An Interview with Fernando Botero | Desert Botanical Garden


Born in Medellin, Colombia, in 1932, Fernando Botero is one of the world’s most recognized living artists of our time. 

With his first paintings and drawings inspired by Gustave Doré’s engravings of the Divine Comedy, and posters of bullfights, Botero held his first exhibition in Bogota, Colombia, in 1951, and in 1952, he won second place in the “Salón Nacional de Artistas” in Bogota. With his prize money, he traveled to Madrid and Florence, where he studied the Renaissance masters and explored volume and perspective. With a style that is immediately recognized and celebrated, Botero has maintained throughout his career, the essence of Colombian and Latin American elements in his creation. 

Renowned for his distinctive style and exploration with color and exaggerated volume, Fernando Botero’s Boterismo single handedly redefined beauty using sensual and voluptuous forms and a pioneering notion of aesthetics so much so that his work has been recognized across cultural and geographical borders, far from his hometown in Colombia.

Although his subject matter has always been local, his universal language of art is what propelled him to worldwide success. With a career spanning over 50 years and having exhibited all over the world, Fernando Botero is an iconic living artist of our time. Maestro Fernando Botero turned 91 this year and is still actively creating artwork today.

Fernando Botero: The Master is on display at the Garden Oct. 7 through March 31. The exhibition is a collaboration with the Museum of Latin American Art (MOLAA) in Long Beach, California which is dedicated to modern and contemporary Latin American and Latin art. 

Dive deeper into Botero’s work and learn more about his life with a Q&A conducted by MOLAA Chief Curator Gabriela Urtiaga.

Q. To start our conversation, I would like you to introduce us to your creative process: your main research topics, your concerns – which clearly have accompanied you throughout your marvelous artistic journey.

A. I have always said that, if you are a true painter, everything you see is an excuse to paint. And it is true that I didn’t have any professional training in painting. But I had an enormous passion for painting and drawing. Ever since I was a boy I have only found true pleasure in the art of painting and drawing. And that is what makes a true artist an artist: the passion and love he has for his craft and the will to pursue it every day of his life.

I had a curious experience once trying to paint a man standing in front of me: I went to a marketplace and started to paint someone. But the man realized that I was painting him. Suddenly, he came and tore the sheet; that is how I learned that one could not paint with a model in that way. I could not be looking at someone and painting him because that could bother him. He tore the sheet away and that was all.

After that, I have never, ever, ever painted with a model in front. In none of my works. They are traces of my memory. So, if I don’t need a model in front, I clearly don’t need it to paint a house or to paint the roof of clay; everything is from memory. I can express with the help of my memory all those atmospheres and characters, all of the “paisa” culture in which I lived for 20 years. That remains within you. That was where I learned to live, because I learned to move among all these things, among all these objects, and those streets and palms … it’s this entire wonderful atmosphere that remains deep in your memory.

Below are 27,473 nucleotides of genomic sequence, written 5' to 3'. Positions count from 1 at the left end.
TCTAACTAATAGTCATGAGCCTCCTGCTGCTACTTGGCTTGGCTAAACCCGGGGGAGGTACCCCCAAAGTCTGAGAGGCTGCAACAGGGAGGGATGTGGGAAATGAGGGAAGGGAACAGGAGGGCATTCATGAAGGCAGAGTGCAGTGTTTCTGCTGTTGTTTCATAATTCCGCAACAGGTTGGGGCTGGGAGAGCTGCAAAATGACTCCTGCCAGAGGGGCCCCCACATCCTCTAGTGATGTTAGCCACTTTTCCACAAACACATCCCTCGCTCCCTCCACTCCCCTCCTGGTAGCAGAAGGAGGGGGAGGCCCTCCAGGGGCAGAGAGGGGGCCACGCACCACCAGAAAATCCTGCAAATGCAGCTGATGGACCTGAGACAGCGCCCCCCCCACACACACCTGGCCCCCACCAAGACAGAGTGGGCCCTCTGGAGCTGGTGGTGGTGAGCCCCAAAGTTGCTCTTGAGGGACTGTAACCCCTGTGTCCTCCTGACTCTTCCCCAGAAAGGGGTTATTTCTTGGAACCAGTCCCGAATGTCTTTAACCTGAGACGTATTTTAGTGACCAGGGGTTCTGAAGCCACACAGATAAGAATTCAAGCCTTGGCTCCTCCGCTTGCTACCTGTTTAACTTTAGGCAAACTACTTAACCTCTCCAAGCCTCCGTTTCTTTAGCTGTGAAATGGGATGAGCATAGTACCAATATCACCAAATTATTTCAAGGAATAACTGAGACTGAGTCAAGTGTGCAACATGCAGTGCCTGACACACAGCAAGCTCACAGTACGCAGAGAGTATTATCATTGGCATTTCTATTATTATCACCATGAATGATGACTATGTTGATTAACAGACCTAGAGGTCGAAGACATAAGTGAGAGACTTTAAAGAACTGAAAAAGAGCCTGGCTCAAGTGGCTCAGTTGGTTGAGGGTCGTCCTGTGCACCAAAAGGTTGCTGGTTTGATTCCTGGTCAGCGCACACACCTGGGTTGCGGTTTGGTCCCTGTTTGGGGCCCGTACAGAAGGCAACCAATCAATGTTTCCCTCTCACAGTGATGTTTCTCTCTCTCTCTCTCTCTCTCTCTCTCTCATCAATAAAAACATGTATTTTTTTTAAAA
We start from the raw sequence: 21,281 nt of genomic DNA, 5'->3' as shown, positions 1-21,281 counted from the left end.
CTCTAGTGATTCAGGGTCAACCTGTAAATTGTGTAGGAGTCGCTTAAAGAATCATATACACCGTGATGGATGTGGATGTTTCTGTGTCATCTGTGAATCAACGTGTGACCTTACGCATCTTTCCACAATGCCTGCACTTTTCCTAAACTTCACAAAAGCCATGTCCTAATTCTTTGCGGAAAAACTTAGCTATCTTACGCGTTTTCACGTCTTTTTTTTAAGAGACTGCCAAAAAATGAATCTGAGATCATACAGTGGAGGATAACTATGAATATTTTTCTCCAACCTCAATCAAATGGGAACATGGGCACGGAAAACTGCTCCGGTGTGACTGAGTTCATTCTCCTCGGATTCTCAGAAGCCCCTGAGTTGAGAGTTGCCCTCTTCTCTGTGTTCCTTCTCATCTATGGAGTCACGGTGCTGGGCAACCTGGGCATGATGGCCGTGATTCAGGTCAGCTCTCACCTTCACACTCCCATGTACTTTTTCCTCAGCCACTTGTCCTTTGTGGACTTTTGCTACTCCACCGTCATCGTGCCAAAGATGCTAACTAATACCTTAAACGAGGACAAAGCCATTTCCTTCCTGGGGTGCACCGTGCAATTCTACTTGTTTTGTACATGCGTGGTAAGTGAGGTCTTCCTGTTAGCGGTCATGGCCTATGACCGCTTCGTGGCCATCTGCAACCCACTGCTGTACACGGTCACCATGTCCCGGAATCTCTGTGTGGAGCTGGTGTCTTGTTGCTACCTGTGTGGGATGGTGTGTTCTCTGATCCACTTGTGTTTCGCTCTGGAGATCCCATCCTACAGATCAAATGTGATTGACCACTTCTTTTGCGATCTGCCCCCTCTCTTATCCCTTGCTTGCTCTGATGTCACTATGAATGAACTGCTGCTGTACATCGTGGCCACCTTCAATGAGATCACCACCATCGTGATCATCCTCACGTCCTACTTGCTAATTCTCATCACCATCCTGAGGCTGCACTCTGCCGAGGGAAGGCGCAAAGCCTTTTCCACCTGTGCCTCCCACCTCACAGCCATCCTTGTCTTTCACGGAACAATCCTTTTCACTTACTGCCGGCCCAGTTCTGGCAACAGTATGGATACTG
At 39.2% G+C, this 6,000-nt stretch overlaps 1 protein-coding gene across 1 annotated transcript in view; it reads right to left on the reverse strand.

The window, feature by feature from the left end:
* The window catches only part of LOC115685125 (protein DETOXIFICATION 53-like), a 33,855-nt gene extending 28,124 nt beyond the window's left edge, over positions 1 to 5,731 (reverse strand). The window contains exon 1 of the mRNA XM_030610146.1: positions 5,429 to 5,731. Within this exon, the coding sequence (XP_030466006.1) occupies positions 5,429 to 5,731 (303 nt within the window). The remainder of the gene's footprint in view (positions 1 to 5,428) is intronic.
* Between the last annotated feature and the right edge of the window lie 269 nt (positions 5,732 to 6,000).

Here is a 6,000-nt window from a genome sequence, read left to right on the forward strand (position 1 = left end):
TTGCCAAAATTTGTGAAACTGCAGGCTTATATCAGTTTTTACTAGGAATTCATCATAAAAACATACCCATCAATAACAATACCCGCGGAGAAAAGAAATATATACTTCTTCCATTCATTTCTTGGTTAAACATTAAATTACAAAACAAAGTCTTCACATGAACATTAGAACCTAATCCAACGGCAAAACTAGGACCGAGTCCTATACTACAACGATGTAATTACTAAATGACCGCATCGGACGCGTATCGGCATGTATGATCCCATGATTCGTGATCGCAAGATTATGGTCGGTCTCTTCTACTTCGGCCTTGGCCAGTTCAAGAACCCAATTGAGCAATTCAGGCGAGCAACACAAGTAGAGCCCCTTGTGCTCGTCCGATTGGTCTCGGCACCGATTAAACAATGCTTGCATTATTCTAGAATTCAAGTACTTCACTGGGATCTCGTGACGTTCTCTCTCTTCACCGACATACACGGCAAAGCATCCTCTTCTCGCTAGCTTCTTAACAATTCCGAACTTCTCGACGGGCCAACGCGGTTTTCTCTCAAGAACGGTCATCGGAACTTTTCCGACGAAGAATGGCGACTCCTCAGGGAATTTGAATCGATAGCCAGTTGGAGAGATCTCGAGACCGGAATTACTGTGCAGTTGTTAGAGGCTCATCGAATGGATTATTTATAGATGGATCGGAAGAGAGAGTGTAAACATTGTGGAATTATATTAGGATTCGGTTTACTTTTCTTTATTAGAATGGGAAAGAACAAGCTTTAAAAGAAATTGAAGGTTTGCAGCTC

Q. I am interested in delving deeper into the conception of your artwork, in your profound interest in the bond between art and life. What is the relationship you establish between art and reality? Do you find a utopic component in your work?

A. I am interested in expressing the manifestation of volume in art. I started to paint these volumetric figures when I was 17. There are still watercolors of my most early works that you can find in catalogues that have a particular disproportion of the form. But I did not know why I did it. I did it by intuition… because it said something to me. Then, of course, when I was in Europe, especially in Italy, I rationalized the importance of volume because I saw that all Italian painters like Michelangelo, Raphael, Giotto, Masaccio, Piero della Francesca made a celebration of volume. There is a great use of volume, especially in Italian painting, which is volumetric. And they did it to exalt the sensuality of the subject, to exalt the form and color; everything in those paintings was a celebration. Because art is always an exaggeration; the painter exaggerates the color or the shape or exaggerates the line. There is always an exaggeration. 

Q. According to your idea that art must generate more optimism and beauty, what message do you wish to share and leave with your audience? 

A. I always said “What you achieve in life, is a function of your admirations.” The most important thing in life is who you admire, If you want to be an artist, always look up to those great artists that inspire you and push you to be a better person, a better artist and constantly keep learning every day.